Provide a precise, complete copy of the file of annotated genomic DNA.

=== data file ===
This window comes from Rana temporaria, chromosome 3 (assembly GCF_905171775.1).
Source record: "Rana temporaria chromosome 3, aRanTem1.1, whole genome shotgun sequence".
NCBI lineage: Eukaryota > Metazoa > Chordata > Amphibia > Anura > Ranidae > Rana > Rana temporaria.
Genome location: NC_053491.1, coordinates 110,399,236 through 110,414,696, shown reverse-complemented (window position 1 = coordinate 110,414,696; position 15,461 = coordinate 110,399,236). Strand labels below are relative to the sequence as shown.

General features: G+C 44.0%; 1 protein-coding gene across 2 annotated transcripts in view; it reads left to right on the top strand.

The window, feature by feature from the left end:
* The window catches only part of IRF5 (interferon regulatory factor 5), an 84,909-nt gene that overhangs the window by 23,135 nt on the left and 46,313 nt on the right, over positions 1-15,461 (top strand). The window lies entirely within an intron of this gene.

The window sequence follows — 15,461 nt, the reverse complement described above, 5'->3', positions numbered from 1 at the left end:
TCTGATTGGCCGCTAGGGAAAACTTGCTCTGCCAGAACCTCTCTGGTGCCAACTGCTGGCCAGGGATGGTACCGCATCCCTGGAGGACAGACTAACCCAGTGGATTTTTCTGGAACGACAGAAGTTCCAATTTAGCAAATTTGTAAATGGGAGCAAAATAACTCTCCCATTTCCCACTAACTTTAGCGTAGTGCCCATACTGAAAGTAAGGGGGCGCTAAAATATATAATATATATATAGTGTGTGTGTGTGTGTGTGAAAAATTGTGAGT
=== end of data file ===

This window comes from Rana temporaria, chromosome 3 (assembly GCF_905171775.1).
Source record: "Rana temporaria chromosome 3, aRanTem1.1, whole genome shotgun sequence".
NCBI lineage: Eukaryota > Metazoa > Chordata > Amphibia > Anura > Ranidae > Rana > Rana temporaria.
Genome location: NC_053491.1, coordinates 110,399,236 through 110,414,696, shown reverse-complemented (window position 1 = coordinate 110,414,696; position 15,461 = coordinate 110,399,236). Strand labels below are relative to the sequence as shown.

General features: G+C 44.0%; 1 protein-coding gene across 2 annotated transcripts in view; it reads left to right on the top strand.

The window, feature by feature from the left end:
* The window catches only part of IRF5 (interferon regulatory factor 5), an 84,909-nt gene that overhangs the window by 23,135 nt on the left and 46,313 nt on the right, over positions 1-15,461 (top strand). The window lies entirely within an intron of this gene.

The window sequence follows — 15,461 nt, the reverse complement described above, 5'->3', positions numbered from 1 at the left end:
TCTGATTGGCCGCTAGGGAAAACTTGCTCTGCCAGAACCTCTCTGGTGCCAACTGCTGGCCAGGGATGGTACCGCATCCCTGGAGGACAGACTAACCCAGTGGATTTTTCTGGAACGACAGAAGTTCCAATTTAGCAAATTTGTAAATGGGAGCAAAATAACTCTCCCATTTCCCACTAACTTTAGCGTAGTGCCCATACTGAAAGTAAGGGGGCGCTAAAATATATAATATATATATAGTGTGTGTGTGTGTGTGTGAAAAATTGTGAGT